The annual Asian harvest festival will be kicking off around the world on Friday night
On the 15th day of the eighth month every year, as prescribed by the Lunar calendar, Chinese, Korean and Vietnamese people observe a three-day national holiday commonly referred to as “Chinese Thanksgiving”—and it’s finally here! Also called the Moon Festival, as this time of year is when the moon is traditionally thought to be at its fullest, Chinese Thanksgiving is China’s second most important holiday after Chinese New Year, and will be observed from Sept. 13 to 15.
Let’s check out how these three countries celebrate Chinese Thanksgiving!
Sometimes called the Mid-Autumn Festival, on this day, families and friends gather together in the evening to enjoy the moonlight from parks, gardens and homes. Some even climb hills or mountains to get the best view of the moon. Throughout this particular holiday, Chinese people tend to eat lots of round foods, the most popular being mooncake, a type of a cookie with various fillings such as lotus seed paste or red bean paste. Mooncakes are decorated with artistic patterns on the surface of the cookie depicting legends of the festival or Chinese characters.
Koreans celebrate Chinese Thanksgiving—known to them as Chu-Sok—by visiting their familial ancestors’ tombs or returning to their ancestral hometowns. Another tradition is gift-giving among their relatives, friends, and business acquaintances. To celebrate, Koreans play traditional games and eat rice cakes called song-pyon, which are made in the shape of a half moon with bean paste or other sweet fillings inside.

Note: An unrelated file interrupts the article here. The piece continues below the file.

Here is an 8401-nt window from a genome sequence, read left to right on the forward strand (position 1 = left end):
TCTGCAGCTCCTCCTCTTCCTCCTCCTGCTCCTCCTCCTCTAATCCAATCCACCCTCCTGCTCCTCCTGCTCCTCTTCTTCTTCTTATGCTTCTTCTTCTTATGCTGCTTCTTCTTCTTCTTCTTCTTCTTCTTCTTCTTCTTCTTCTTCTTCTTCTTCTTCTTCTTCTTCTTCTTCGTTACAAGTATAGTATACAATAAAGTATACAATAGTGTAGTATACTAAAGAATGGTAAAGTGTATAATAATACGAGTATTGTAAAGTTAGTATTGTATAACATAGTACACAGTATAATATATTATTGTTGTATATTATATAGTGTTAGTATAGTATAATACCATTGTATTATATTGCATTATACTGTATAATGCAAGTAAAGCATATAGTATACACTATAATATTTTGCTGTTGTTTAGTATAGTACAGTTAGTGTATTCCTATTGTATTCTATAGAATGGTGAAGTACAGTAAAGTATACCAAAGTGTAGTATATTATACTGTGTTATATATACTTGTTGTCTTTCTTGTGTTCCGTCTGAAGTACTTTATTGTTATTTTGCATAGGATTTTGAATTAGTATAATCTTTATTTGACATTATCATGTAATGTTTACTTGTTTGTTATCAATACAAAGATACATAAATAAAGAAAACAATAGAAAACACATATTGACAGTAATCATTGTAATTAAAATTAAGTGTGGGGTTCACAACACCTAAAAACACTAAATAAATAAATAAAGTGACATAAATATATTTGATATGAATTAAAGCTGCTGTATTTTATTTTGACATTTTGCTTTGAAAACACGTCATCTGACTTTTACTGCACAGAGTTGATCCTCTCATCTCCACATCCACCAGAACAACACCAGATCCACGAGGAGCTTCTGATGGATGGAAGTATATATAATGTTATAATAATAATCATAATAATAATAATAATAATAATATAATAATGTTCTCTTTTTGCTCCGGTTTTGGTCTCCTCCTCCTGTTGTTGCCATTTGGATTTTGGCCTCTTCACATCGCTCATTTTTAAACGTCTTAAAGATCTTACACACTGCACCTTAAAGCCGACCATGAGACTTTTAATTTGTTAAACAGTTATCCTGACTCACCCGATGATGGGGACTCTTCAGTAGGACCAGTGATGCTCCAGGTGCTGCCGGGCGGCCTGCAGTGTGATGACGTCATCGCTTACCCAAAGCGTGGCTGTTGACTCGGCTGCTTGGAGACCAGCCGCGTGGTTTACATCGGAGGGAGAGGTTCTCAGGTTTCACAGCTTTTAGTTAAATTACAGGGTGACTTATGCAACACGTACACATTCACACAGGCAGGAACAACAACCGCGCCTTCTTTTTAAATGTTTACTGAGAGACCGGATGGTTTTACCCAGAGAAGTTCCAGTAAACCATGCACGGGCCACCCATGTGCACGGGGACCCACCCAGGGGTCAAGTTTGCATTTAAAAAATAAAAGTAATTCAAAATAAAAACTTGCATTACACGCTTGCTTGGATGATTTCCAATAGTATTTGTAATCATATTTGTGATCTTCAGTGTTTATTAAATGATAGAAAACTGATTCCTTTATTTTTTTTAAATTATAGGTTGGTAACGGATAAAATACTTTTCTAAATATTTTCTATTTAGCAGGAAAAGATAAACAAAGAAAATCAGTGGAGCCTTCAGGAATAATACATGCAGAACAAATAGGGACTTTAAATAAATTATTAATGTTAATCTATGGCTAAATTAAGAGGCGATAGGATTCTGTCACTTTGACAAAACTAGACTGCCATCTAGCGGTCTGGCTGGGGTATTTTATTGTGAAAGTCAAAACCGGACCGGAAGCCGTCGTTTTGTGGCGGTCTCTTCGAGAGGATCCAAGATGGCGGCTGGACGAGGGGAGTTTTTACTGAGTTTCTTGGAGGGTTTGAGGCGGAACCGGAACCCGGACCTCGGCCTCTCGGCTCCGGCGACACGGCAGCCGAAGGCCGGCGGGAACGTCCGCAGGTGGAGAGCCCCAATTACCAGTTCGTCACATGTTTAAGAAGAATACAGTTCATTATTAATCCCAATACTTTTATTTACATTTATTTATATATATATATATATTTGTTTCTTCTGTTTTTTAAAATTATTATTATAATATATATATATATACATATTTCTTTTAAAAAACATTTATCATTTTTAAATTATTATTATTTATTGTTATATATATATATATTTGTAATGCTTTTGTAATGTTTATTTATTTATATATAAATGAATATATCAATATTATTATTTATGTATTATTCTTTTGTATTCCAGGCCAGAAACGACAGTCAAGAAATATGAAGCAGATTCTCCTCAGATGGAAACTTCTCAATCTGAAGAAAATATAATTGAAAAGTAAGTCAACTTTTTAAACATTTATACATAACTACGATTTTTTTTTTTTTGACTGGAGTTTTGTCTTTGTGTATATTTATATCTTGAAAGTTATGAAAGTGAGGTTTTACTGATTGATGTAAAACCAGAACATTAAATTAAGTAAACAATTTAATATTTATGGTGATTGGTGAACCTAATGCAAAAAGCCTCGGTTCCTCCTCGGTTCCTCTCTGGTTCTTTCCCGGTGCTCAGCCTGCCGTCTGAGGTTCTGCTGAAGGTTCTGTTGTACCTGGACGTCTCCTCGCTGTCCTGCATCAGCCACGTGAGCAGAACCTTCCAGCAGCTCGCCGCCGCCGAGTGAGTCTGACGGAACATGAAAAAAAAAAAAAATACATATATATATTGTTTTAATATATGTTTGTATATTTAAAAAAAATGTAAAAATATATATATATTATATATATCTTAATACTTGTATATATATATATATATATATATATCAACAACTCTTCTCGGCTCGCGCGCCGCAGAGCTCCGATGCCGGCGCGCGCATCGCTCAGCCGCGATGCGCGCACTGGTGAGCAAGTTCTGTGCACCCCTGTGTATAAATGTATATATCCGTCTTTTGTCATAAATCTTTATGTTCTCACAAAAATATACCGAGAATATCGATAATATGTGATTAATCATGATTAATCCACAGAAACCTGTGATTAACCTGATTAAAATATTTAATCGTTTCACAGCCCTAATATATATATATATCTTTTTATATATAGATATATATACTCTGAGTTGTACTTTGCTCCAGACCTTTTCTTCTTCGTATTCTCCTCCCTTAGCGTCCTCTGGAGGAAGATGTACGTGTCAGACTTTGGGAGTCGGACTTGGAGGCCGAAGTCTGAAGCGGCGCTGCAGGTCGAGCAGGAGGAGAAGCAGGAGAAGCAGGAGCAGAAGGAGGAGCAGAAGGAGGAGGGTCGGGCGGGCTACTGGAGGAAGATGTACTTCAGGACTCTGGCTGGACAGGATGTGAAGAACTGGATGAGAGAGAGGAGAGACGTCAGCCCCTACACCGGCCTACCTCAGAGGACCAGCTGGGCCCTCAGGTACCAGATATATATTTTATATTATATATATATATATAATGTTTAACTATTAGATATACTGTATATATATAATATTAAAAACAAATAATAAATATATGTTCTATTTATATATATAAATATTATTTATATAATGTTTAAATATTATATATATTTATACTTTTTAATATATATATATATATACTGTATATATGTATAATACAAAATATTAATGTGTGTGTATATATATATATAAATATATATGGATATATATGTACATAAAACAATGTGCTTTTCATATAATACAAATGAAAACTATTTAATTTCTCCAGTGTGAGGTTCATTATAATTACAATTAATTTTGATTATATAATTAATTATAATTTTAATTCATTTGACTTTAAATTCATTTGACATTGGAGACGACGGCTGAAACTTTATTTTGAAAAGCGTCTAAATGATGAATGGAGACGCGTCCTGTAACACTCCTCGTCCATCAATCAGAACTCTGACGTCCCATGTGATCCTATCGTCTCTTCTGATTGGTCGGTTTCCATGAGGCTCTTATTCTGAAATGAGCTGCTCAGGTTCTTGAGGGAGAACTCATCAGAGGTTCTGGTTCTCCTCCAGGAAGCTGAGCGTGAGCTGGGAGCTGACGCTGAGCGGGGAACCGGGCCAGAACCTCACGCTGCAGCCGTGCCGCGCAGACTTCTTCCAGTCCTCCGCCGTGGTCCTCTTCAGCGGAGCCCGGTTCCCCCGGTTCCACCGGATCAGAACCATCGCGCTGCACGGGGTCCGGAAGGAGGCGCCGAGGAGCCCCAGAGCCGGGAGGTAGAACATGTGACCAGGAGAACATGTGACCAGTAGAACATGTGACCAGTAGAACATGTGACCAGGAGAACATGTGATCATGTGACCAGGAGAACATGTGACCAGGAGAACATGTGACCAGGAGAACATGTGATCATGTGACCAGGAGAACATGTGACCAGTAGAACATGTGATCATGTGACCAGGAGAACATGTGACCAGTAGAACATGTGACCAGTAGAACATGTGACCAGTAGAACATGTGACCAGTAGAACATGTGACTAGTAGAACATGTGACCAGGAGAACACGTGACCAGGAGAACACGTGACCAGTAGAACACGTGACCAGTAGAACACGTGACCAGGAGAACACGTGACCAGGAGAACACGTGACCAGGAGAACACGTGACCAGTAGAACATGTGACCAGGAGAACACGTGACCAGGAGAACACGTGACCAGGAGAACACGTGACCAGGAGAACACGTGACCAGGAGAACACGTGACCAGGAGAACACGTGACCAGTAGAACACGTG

The Vietnamese version of Chinese Thanksgiving is called Tet Trung Thu, but it’s also considered as another Children’s Day, which Vietnam officially observes on June 1 annually. It’s sort of a combination of Halloween and Thanksgiving, as kids play many traditional games, partake in lantern marching and perform lion dances in the streets, while their family members shower them with new clothes and gifts. The culinary highlight is baked and sticky rice mooncake along with other round foods like banh bao, a Vietnamese bun that contains pork or chicken inside.
Looking for a quick grab? Visit Hong Kong Island Bakery at 336 Spadina Ave. in Chinatown for one of the best mooncakes in Toronto for under $7. If you are looking for a special experience, consider hiring a team of professional dancers and musicians from Toronto Lion Dance to perform a special lion dance especially for you. You can request a quote from their website.
If you want to check out authentic selection of East Asian groceries, as well as specially baked and steamed mooncakes and song-pyon for the holiday, go to large Asian supermarkets such as T&T at 222 Cherry St. or PAT Central at 675 Bloor St. W. in Koreatown. They are currently doing many special events such as “Dollar Event” and sale for rice cakes and the like over the weekend, so don’t miss it!
The Ryersonian would like to wish a happy Chinese Thanksgiving to the Ryerson community, especially to our Chinese, Korean and Vietnamese students who will be celebrating.